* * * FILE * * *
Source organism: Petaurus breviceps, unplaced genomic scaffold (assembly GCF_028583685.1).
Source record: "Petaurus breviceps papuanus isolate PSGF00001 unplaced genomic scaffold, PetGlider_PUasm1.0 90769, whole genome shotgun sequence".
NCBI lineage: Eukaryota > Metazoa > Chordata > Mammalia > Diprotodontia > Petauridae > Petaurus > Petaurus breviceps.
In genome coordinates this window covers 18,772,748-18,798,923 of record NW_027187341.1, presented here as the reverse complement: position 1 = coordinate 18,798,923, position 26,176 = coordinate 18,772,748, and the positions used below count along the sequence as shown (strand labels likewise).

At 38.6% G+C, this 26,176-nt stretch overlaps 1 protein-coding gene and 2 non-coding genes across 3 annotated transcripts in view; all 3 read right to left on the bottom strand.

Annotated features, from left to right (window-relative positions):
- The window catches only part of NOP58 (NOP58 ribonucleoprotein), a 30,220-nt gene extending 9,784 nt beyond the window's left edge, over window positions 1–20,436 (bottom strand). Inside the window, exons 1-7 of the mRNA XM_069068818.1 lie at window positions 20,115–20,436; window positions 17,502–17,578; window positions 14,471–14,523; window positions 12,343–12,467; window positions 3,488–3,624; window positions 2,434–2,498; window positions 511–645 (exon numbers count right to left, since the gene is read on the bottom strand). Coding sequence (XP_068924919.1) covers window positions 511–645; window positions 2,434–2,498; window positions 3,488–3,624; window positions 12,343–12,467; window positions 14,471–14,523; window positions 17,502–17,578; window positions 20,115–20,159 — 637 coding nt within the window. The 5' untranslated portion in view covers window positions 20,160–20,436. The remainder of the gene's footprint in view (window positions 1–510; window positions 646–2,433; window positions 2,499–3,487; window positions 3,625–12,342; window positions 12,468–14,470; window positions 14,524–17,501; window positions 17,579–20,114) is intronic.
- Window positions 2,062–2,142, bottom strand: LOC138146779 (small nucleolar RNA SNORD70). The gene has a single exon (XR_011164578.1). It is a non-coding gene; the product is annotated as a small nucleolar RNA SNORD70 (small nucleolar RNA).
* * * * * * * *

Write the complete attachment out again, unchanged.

Source organism: Petaurus breviceps, unplaced genomic scaffold (assembly GCF_028583685.1).
Source record: "Petaurus breviceps papuanus isolate PSGF00001 unplaced genomic scaffold, PetGlider_PUasm1.0 90769, whole genome shotgun sequence".
NCBI lineage: Eukaryota > Metazoa > Chordata > Mammalia > Diprotodontia > Petauridae > Petaurus > Petaurus breviceps.
In genome coordinates this window covers 18,772,748-18,798,923 of record NW_027187341.1, presented here as the reverse complement: position 1 = coordinate 18,798,923, position 26,176 = coordinate 18,772,748, and the positions used below count along the sequence as shown (strand labels likewise).

At 38.6% G+C, this 26,176-nt stretch overlaps 1 protein-coding gene and 2 non-coding genes across 3 annotated transcripts in view; all 3 read right to left on the bottom strand.

Annotated features, from left to right (window-relative positions):
- The window catches only part of NOP58 (NOP58 ribonucleoprotein), a 30,220-nt gene extending 9,784 nt beyond the window's left edge, over window positions 1–20,436 (bottom strand). Inside the window, exons 1-7 of the mRNA XM_069068818.1 lie at window positions 20,115–20,436; window positions 17,502–17,578; window positions 14,471–14,523; window positions 12,343–12,467; window positions 3,488–3,624; window positions 2,434–2,498; window positions 511–645 (exon numbers count right to left, since the gene is read on the bottom strand). Coding sequence (XP_068924919.1) covers window positions 511–645; window positions 2,434–2,498; window positions 3,488–3,624; window positions 12,343–12,467; window positions 14,471–14,523; window positions 17,502–17,578; window positions 20,115–20,159 — 637 coding nt within the window. The 5' untranslated portion in view covers window positions 20,160–20,436. The remainder of the gene's footprint in view (window positions 1–510; window positions 646–2,433; window positions 2,499–3,487; window positions 3,625–12,342; window positions 12,468–14,470; window positions 14,524–17,501; window positions 17,579–20,114) is intronic.
- Window positions 2,062–2,142, bottom strand: LOC138146779 (small nucleolar RNA SNORD70). The gene has a single exon (XR_011164578.1). It is a non-coding gene; the product is annotated as a small nucleolar RNA SNORD70 (small nucleolar RNA).